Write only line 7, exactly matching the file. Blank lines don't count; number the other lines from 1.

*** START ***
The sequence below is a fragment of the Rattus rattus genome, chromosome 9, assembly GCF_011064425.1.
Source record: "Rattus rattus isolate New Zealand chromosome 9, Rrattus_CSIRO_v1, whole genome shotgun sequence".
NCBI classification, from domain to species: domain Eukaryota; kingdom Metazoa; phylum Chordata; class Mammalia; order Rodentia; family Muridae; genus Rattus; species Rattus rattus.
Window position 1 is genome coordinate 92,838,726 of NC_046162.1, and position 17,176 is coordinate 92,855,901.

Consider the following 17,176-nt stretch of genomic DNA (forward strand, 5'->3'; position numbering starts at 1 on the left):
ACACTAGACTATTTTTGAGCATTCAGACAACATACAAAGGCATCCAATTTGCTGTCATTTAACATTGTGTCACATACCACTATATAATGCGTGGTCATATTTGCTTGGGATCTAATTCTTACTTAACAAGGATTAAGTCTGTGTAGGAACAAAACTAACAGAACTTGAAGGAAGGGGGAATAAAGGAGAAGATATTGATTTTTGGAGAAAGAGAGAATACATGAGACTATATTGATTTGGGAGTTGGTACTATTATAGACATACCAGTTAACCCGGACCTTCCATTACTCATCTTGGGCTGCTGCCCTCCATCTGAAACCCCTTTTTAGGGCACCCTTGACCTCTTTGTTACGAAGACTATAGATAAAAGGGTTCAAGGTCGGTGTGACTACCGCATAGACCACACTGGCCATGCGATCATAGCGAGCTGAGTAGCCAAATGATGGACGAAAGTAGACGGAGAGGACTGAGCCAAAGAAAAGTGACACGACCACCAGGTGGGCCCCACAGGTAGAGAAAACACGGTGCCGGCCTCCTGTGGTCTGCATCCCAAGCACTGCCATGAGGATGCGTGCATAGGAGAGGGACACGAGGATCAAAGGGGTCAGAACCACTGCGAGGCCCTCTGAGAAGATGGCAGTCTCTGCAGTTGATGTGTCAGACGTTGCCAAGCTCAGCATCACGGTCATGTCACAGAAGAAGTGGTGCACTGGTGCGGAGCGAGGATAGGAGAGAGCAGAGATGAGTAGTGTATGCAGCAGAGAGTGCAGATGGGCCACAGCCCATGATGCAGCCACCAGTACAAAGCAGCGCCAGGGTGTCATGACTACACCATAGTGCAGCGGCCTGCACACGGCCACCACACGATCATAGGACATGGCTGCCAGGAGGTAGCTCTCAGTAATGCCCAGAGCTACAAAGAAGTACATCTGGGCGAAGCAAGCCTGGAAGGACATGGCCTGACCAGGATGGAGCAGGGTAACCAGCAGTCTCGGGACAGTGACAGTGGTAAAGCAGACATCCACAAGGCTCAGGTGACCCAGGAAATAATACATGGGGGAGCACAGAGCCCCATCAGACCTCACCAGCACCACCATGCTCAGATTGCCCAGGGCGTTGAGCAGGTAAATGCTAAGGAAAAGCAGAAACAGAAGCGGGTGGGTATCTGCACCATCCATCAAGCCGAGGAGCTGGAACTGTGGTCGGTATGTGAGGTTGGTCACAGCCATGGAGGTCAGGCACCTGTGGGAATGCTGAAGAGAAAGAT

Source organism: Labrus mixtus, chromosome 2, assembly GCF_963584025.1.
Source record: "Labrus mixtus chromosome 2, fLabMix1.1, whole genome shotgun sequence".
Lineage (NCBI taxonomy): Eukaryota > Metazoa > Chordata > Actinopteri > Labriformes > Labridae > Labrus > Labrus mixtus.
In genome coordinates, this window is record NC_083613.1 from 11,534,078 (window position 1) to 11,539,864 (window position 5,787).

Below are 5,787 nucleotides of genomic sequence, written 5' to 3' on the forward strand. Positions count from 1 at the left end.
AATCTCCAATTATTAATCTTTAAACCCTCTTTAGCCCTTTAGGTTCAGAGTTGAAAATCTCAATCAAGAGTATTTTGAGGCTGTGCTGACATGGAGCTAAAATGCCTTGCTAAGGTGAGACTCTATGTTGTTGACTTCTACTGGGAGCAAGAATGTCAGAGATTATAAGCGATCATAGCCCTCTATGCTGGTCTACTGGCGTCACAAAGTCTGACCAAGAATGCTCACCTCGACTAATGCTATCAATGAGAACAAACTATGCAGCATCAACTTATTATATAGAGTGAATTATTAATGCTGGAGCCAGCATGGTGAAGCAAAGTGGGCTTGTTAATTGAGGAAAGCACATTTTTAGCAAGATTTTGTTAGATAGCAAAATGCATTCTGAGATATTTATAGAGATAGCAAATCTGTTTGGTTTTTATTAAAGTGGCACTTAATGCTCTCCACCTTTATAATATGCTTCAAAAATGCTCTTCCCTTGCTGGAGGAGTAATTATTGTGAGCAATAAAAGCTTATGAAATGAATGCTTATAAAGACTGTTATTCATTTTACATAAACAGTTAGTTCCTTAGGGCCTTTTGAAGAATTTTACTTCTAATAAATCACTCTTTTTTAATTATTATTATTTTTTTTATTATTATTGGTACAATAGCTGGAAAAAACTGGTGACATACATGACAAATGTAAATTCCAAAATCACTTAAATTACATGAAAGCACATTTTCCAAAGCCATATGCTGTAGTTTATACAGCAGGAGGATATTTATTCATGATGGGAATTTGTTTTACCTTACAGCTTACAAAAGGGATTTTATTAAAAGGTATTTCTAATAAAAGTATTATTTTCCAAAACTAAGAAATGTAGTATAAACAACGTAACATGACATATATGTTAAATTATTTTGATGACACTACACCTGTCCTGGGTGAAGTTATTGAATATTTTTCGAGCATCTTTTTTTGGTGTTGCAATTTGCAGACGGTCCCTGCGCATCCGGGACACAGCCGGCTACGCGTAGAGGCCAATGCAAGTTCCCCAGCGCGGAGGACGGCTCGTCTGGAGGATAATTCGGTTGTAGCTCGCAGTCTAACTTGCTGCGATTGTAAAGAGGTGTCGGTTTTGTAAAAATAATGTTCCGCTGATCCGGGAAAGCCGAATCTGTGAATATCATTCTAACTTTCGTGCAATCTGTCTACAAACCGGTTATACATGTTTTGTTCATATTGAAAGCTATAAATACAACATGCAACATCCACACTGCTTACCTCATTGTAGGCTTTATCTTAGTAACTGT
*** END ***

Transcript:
Source organism: Labrus mixtus, chromosome 2, assembly GCF_963584025.1.